News List

2018.08.20
Lessons

One Person Waiting Intermediate Course

One Person Waiting

Intermediate Course

Saturday / 13:00 – 15:00

Sep. 8 –  Dec. 1(Except 9/15・10/6・11/3)

Tuition Fee : 43,200 yen for 10 lessons (4,320yen per lesson)

 

If you are interested please contact us by e-mail.

info@nicjapanese.com

https://www.nicjapanese.com

2018.08.20
Lessons

One Person Waiting Complete Beginners’ Course Level1 Step1

One Person Waiting

Complete Beginners’ Course Level1 Step1

Sep. 5th – Oct.24

Wednesday & Fridayday / 10:30 – 12:00

Tuition Fee : 45,900 yen for 15 lessons (3,060yen per lesson)

 

If you are interested please contact us by e-mail.
info@nicjapanese.com

https://www.nicjapanese.com

2018.07.27
Japanese Culture

One Person Waiting Complete Beginners’ Course Level1Step1

One Person Waiting

Complete Beginners’ Course Level1 Step1

Aug. 20th – Oct.17(Except Sep. 17・24 & Oct. 8)

Monday & Wednesday / 10:30 – 12:00

Tuition Fee : 45,900 yen for 15 lessons (3,060yen per lesson)

 

If you are interested please contact us by e-mail.
info@nicjapanese.com

https://www.nicjapanese.com

2018.07.20
Japanese Culture

JLPT N1 Preparation Course

One Person Waiting

JLPT N1 Preparation Course

Saturday / 10:30 – 12:30

Tuition Fee : 43,200 yen for 10 lessons (4,320yen per lesson)

 

If you are interested please contact us by e-mail.
info@nicjapanese.com

https://www.nicjapanese.com

2018.07.18
Japanese Culture

July 2018 Guide Sign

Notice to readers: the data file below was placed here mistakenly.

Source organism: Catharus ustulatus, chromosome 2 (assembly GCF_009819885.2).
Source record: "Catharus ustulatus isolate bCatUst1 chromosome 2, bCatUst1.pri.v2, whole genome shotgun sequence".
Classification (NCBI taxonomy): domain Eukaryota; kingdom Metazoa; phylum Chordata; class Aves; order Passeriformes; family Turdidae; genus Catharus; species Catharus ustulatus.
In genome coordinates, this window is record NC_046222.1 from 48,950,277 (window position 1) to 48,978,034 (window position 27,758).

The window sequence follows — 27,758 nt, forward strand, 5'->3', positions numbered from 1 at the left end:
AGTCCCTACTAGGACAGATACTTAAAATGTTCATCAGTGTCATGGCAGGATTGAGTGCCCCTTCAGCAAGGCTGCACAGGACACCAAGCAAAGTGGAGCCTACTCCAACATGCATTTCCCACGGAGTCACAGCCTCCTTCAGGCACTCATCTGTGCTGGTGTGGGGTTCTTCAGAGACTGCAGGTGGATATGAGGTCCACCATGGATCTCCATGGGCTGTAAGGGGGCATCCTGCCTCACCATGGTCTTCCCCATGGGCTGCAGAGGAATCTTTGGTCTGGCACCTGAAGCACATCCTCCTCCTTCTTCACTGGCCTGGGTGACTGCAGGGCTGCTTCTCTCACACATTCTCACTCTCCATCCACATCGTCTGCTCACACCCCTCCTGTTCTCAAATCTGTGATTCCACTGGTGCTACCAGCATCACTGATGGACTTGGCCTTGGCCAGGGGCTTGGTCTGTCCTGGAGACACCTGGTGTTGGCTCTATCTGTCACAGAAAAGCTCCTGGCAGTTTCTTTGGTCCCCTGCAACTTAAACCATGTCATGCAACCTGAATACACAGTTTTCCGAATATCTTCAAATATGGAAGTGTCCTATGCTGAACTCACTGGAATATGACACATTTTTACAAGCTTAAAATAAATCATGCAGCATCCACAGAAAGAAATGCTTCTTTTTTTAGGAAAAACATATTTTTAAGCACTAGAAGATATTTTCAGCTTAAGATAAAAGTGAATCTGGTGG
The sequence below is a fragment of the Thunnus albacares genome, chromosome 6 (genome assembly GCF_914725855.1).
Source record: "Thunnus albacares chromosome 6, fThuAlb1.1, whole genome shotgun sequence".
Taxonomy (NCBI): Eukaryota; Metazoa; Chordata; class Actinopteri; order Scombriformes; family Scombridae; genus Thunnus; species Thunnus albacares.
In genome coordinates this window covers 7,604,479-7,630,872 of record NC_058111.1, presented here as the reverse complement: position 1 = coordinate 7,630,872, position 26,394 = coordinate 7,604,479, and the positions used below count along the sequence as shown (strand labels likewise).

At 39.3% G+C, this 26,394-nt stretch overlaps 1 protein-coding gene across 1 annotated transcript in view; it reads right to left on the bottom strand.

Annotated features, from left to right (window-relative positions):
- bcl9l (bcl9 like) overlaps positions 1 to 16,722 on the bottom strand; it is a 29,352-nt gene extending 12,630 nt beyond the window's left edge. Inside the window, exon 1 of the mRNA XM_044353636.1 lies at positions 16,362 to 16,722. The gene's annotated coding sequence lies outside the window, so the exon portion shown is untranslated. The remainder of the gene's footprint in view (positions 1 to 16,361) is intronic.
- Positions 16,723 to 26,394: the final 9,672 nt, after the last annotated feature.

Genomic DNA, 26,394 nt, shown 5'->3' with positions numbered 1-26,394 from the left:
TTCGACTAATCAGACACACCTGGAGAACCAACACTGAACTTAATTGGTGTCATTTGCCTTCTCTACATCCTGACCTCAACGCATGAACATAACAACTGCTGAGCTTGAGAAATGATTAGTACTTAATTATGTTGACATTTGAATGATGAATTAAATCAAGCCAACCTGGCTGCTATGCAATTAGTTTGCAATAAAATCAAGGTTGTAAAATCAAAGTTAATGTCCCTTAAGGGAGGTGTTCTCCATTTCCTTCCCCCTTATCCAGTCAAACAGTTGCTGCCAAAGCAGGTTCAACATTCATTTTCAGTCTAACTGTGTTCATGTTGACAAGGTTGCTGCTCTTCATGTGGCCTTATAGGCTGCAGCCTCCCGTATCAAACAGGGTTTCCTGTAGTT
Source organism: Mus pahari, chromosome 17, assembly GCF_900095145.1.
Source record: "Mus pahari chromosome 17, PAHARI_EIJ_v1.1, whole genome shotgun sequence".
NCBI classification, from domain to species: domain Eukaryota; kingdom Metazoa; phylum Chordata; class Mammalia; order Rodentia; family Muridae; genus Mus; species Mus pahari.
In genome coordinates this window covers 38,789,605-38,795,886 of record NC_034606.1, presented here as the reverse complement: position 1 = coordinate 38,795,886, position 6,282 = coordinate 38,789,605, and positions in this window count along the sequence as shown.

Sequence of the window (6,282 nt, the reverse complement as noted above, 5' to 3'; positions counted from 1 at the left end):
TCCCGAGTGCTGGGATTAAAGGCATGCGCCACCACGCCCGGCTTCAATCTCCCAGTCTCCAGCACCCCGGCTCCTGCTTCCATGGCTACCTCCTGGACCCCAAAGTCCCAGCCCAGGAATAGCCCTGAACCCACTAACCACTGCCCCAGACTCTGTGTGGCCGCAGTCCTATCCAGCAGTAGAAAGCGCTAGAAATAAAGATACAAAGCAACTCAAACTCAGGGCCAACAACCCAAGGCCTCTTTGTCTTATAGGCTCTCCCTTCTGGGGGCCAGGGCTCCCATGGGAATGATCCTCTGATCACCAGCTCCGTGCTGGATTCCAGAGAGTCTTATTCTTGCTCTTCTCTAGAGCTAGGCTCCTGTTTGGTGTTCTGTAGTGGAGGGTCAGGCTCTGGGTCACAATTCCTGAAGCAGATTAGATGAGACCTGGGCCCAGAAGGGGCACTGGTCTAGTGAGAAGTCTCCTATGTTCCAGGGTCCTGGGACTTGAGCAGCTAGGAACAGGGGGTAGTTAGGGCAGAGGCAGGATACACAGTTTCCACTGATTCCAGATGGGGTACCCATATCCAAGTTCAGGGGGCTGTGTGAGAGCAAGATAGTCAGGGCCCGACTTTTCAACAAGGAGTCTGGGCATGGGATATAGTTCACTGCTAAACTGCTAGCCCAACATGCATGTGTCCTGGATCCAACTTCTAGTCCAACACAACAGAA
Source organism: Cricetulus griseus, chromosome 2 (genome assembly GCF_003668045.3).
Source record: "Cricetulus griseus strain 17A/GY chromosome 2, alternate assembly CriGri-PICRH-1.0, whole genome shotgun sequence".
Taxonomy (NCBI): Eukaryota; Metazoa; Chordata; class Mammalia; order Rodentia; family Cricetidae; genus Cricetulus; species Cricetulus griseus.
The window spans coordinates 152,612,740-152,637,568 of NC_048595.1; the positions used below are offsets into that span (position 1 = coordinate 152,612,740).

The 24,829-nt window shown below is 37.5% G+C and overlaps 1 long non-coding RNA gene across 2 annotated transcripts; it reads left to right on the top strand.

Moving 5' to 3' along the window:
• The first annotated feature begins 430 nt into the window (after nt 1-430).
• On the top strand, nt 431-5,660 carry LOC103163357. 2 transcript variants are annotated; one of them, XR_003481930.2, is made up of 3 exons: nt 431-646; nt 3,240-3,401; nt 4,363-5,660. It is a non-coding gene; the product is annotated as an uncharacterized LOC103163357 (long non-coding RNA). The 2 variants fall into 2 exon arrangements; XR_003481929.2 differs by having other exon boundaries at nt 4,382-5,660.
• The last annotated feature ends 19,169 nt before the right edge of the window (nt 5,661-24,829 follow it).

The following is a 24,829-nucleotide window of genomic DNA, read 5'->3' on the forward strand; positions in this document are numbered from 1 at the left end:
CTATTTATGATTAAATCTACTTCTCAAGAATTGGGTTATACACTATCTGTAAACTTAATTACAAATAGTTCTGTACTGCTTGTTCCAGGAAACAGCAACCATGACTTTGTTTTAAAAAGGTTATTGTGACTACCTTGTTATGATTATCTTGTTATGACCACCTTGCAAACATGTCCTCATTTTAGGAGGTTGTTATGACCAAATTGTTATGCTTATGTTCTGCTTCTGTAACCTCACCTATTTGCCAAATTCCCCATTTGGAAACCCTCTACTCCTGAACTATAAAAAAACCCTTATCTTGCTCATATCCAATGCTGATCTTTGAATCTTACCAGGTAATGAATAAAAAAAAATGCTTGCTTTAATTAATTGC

Mid -July is a time to give a midsummer gift or Ochugen to bosses and teachers.

This custom is practiced to express gratitude for their daily support.

When receiving the packages from a delivery company, a lot of Japanese people put a seal on a delivery slip.

Usually round in shape, personal seals or hanko with the engraving of the family name are dipped in red ink

and pressed on documents for daily use instead of a signature.

Hanko can also be required together with signature for many official documents regarding important personal matters

such as registrations of marriage and divorce.

Besides hanko for day-to-day use,

people have hanko for opening a bank account.and jitsuin for such dealings as purchasing or selling real estate or automobiles.

Jitsuin is an officially registered seal carrying the highest legal weight.

It is usually made to order using material that does not degrade easily,

and kept track of to avoid great potential for abuse. On the other hand,

everyday-use hanko is widely available. It includes cheap seals offered at \100 shops.

In Japan governments and influential groups like temples have relied on seals since ancient times,

but it wasn’t until a law passed in late 19th century establishing a national system for registration that personal seals became broadly used throughout the country.

Nowadays signatures are becoming more commonly accepted,

but many types of official forms still require affixed seal.

Affixing your seal to a document has great significance,

as it means you have confirmed and approved the contents.

Such culture can be seen in Japanese business world. Making a decision is an example..

In the process of decision making,

a written proposal is circulated around the company for obtaining approval .which is indicated by person’s affixing his seal.

This process may seem time-consuming by Western standards.

Even so Japanese society seems to stick to “hanko culture” for the time being.

 

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